A new British Airways programme aimed at creating a more personalised experience for customers has the airline in hot water with privacy advocates.
The airline recently started outfitting staff members with technology to help them recognise selected travelers, such as chief exectives of financial companies, without having to ask their name, The Telegraph reported. The 'Know Me' programme involves Googling future fliers so that cabin crew members and staff at check-in desks and first-class lounges can "put a face to the name before the customer sets foot in the airport."
The airline has said it just wants to create a more efficient and personal experience for customers, but the move expectantly has privacy campaigners up in arms.
"Surely if BA want[s] more information about us they can simply ask for it?" Emma Carr, deputy director of civil liberties and privacy group Big Brother Watch, wrote in a blog post.
Carr called on the Information Commissioner's Office to support stricter penalties for those who access information about customers without explicit consent.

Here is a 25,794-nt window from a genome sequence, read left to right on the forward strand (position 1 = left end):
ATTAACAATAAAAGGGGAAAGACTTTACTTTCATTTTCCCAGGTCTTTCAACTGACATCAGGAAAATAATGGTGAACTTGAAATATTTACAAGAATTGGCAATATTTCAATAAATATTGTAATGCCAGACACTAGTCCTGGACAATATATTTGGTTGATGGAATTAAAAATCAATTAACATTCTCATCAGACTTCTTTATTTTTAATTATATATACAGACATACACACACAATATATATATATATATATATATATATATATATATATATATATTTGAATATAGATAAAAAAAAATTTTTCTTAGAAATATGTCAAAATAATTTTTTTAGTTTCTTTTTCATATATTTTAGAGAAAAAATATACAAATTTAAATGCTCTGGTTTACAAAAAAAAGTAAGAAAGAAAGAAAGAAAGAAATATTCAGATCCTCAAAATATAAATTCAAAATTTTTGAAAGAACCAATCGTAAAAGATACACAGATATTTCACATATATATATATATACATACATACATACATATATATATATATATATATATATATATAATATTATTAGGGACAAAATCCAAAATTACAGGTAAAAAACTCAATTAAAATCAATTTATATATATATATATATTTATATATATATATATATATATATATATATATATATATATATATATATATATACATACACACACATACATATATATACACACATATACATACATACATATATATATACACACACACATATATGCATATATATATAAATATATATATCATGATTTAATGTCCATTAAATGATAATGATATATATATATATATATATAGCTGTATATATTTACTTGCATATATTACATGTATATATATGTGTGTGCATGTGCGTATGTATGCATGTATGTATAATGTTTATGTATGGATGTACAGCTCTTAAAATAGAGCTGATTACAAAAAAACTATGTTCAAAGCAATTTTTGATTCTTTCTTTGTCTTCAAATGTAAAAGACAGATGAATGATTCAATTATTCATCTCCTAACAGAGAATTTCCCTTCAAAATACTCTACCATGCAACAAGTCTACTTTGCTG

"Until jail sentences can be handed out to those who deliberately obtain sensitive information that they are not entitled to, the public cannot be sure that their privacy is adequately protected," Carr wrote.
As part of 'Know Me,' some 2,000 airline staff will have access to iPads, which they'll use to search Google Images for passengers photos, according to the Daily Mail. The tablets will also store information about customers' travel and complaint histories, so crew members can apologise for past blunders, such as flight delays.
The airline aims to have staff members personally greet around 4,500 passengers a day by the end of 2012.
A British Airways spokesperson told the Daily Mail that the company is "entirely compliant with the UK Data Protection Act and would never breach that." The programme is intended to replicate the feeling you get when walking into your favorite restaurant where you're greeted by name.
Do you consider the "Know Me" idea a violation of passengers' privacy? Tell us in the comments below.